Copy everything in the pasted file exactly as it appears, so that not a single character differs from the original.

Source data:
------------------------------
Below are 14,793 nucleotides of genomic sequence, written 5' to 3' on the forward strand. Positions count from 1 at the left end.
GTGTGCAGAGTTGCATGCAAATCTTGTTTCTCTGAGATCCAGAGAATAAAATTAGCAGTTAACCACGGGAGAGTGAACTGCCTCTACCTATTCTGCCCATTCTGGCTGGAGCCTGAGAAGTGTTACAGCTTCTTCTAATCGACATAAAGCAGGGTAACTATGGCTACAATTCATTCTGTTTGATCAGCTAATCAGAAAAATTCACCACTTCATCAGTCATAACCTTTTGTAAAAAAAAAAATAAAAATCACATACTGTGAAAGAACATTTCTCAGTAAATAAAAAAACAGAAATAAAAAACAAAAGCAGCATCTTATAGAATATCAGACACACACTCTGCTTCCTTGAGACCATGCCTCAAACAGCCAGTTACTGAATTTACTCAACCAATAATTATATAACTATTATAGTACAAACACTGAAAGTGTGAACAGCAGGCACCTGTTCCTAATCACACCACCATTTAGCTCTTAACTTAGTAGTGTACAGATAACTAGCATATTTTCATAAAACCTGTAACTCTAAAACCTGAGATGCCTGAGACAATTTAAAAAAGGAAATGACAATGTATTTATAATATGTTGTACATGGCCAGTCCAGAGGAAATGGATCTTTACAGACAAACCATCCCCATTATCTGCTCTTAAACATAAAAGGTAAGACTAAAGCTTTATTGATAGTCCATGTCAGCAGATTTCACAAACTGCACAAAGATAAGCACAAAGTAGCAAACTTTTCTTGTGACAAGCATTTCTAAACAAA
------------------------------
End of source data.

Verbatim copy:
Below are 14,793 nucleotides of genomic sequence, written 5' to 3' on the forward strand. Positions count from 1 at the left end.
GTGTGCAGAGTTGCATGCAAATCTTGTTTCTCTGAGATCCAGAGAATAAAATTAGCAGTTAACCACGGGAGAGTGAACTGCCTCTACCTATTCTGCCCATTCTGGCTGGAGCCTGAGAAGTGTTACAGCTTCTTCTAATCGACATAAAGCAGGGTAACTATGGCTACAATTCATTCTGTTTGATCAGCTAATCAGAAAAATTCACCACTTCATCAGTCATAACCTTTTGTAAAAAAAAAAATAAAAATCACATACTGTGAAAGAACATTTCTCAGTAAATAAAAAAACAGAAATAAAAAACAAAAGCAGCATCTTATAGAATATCAGACACACACTCTGCTTCCTTGAGACCATGCCTCAAACAGCCAGTTACTGAATTTACTCAACCAATAATTATATAACTATTATAGTACAAACACTGAAAGTGTGAACAGCAGGCACCTGTTCCTAATCACACCACCATTTAGCTCTTAACTTAGTAGTGTACAGATAACTAGCATATTTTCATAAAACCTGTAACTCTAAAACCTGAGATGCCTGAGACAATTTAAAAAAGGAAATGACAATGTATTTATAATATGTTGTACATGGCCAGTCCAGAGGAAATGGATCTTTACAGACAAACCATCCCCATTATCTGCTCTTAAACATAAAAGGTAAGACTAAAGCTTTATTGATAGTCCATGTCAGCAGATTTCACAAACTGCACAAAGATAAGCACAAAGTAGCAAACTTTTCTTGTGACAAGCATTTCTAAACAAA